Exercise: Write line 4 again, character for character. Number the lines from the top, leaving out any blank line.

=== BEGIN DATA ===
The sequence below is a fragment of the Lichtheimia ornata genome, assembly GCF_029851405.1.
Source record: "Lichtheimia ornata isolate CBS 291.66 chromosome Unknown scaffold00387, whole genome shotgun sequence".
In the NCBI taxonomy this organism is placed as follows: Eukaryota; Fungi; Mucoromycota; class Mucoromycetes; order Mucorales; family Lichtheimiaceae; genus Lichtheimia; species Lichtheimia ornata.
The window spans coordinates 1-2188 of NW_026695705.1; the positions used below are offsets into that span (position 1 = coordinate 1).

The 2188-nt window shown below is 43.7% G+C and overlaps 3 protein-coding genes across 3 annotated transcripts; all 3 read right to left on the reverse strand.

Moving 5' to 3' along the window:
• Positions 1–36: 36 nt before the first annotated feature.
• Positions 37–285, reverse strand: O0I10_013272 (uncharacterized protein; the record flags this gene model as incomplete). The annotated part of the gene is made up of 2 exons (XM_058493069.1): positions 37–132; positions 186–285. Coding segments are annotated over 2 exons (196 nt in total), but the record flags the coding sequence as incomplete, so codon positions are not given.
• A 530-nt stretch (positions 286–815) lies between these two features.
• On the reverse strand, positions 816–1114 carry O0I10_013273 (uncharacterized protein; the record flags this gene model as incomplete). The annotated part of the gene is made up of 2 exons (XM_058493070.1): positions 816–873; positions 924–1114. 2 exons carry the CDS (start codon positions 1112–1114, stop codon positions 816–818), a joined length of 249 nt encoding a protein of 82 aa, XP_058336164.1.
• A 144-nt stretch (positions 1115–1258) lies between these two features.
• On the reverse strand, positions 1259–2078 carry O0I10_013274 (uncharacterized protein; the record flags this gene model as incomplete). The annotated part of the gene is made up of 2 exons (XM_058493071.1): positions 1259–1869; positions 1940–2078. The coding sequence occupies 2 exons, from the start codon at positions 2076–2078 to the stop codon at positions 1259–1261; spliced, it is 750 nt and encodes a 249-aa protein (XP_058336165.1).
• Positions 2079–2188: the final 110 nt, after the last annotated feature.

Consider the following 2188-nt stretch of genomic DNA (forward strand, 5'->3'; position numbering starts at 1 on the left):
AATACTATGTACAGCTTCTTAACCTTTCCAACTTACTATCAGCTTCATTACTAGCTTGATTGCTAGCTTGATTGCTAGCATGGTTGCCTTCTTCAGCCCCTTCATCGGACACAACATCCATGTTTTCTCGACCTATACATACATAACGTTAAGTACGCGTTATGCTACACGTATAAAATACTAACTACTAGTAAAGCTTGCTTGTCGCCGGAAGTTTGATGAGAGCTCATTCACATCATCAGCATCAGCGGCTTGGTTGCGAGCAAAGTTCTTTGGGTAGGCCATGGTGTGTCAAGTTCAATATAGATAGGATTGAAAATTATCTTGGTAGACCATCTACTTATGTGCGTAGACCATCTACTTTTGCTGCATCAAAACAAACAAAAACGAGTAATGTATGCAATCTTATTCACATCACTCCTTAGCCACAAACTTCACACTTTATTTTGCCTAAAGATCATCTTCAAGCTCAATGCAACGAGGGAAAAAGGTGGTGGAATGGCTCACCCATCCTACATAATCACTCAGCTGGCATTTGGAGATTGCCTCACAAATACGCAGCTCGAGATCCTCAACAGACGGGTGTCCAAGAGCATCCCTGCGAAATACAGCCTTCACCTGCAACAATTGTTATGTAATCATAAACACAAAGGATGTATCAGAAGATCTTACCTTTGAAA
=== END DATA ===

The window spans coordinates 1-2188 of NW_026695705.1; the positions used below are offsets into that span (position 1 = coordinate 1).